Northern Ireland

Right-wing think tank director dubs Donaldson deal ‘most pro-unionist statement of policy in a century’

Despite its strong unionist credentials Sinn Féin was muted in its criticism of the deal that restored Stormont

DUP leader Sir Jeffrey Donaldson and Northern Ireland Secretary Chris Heaton-Harris with the Safeguarding the Union command paper
Former DUP leader Sir Jeffrey Donaldson and Secretary of State Chris Heaton-Harris with the Safeguarding the Union command paper. PICTURE: NIALL CARSON/PA (Niall Carson/PA)

The head of a right-wing think tank has described the deal the DUP struck with the British government as the “most pro-unionist statement of policy in a century”.

Lord Dean Godson, director of London-based Policy Exchange, said January’s Safeguarding the Union command paper included a “substantial set of commitments” to upholding the union and marked a “shift” in the British government’s position, which “recognises there is no all-island economy”.

The paper represented the fruits of months of negotiations between the DUP and the British government. Days after its publication, the then DUP leader Sir Jeffrey Donaldson ended his party’s two-year boycott of the Stormont institutions.

Delivering the David Brewster Memorial Lecture earlier this week, Lord Godson urged unionism to unite and to endorse January’s deal, which it was claimed removed the Irish Sea border.

“Unionism cannot afford a policy that drives it into a brick wall,” he said.

policy exchange
Lord Dean Godson

“Tempting as it may be to side with rejectionism, it goes nowhere.”

The Tory peer said the cause of unionism was “more likely to be served by embracing Safeguarding the Union and working with it than by rejecting it”.

“Whatever views you have on the protocol and the subsequent Windsor Framework, it must be recognised that the Safeguarding the Union document represents a substantial set of commitments — moral, legal, political and practical — by the British government to the union,” he said.

He said that in 2017 British government had “committed, under intense pressure, to support the so-called all-island economy”.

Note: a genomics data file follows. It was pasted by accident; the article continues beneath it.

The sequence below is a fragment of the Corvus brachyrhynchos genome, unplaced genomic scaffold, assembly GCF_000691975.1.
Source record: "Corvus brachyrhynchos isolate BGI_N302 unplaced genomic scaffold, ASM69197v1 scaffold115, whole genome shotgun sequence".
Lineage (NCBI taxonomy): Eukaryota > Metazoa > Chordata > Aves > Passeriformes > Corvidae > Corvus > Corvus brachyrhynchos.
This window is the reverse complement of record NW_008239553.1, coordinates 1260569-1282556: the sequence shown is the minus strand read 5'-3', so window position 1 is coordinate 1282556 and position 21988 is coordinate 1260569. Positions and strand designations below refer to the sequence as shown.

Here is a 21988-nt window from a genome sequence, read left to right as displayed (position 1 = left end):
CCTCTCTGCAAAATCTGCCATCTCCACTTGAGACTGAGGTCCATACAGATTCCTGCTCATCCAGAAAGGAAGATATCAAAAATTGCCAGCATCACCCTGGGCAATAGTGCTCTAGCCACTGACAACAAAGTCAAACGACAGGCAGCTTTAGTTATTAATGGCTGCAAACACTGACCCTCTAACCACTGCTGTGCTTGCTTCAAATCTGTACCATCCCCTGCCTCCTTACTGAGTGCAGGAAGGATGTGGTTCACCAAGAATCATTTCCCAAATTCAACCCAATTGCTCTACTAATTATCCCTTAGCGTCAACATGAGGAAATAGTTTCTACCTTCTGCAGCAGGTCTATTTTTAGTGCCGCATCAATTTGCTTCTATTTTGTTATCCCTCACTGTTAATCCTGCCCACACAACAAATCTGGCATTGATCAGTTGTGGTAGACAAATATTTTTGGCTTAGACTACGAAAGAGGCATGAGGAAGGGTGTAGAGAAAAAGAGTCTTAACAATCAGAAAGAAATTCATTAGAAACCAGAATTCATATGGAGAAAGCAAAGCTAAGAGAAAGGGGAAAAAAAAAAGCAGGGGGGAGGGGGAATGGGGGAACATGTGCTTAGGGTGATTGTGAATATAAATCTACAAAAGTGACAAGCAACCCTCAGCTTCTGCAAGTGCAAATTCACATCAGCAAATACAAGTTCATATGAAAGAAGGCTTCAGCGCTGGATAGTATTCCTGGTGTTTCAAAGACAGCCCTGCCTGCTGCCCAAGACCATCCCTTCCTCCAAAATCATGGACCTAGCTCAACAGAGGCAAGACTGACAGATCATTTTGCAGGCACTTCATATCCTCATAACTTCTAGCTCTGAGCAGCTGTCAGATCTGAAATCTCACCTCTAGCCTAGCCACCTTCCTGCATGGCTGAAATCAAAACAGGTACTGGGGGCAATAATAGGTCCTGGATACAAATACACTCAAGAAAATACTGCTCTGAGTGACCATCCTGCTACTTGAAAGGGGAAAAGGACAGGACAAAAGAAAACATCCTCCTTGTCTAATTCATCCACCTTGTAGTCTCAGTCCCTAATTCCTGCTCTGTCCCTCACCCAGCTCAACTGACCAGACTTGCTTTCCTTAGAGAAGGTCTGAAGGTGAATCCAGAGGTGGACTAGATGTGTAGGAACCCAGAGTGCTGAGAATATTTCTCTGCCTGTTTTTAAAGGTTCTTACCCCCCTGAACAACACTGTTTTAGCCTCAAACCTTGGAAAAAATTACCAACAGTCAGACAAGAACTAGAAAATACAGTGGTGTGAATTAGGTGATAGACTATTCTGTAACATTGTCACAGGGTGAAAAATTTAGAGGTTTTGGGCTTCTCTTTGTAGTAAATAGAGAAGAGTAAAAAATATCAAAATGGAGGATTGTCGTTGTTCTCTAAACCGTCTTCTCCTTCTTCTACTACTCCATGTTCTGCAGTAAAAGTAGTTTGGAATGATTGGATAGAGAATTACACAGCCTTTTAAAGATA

“It now recognises that there is no ‘all-island economy’, only cross-border sectors of the Northern Ireland economy; the government will expunge the duty for ministers to support the ‘all-island economy’ from the statute book — to the consternation of shadow secretary of state Hilary Benn,” he said.

“Government policy now reflects a clear commitment to maintain the union based on the legitimate wishes of a majority of the people of Northern Ireland, thus upholding the core principle of consent enshrined in the Belfast Agreement.”

Concerns about the pro-unionist content were raised at the time of the command paper’s publication, however, Sinn Féin was noticeably muted in its criticism.

Queen’s University academic Prof Katy Hayward said the deal “runs roughshod over principles that have formed the bedrock for the peace process for over 30 years”.

Minister for Foreign Affairs Micheál Martin told The Irish News that it was decided “in the overall interest, that the restoration of the assembly and executive was key”.

“We think the references to the all-island economy were unnecessary. There were some references somewhere that’s it’s a divisive term,” he said.

Responding to Lord Godson’s speech, a Sinn Féin spokesperson said under the terms of the Good Friday Agreement the constitutional future of the island of Ireland would be “decided by the people of Ireland, north and south”.

“Clearly, the trajectory towards Irish Unity has been dramatically accelerated by the disastrous Brexit policy of the British government and the availability of a pathway back to EU membership through Irish unity,” the spokesperson said.

SDLP leader Colum Eastwood said his party had “consistently raised serious concerns” about the content of the command paper.

The Foyle MP said “others have silently acquiesced”.

“For nakedly and narrowly political reasons it seeks to row back on legitimate commitments to support all island economic initiatives that would benefit every community,” he said.

“It is the very definition of cutting off your nose to spite your face - or, more appropriately, to spite your neighbours.”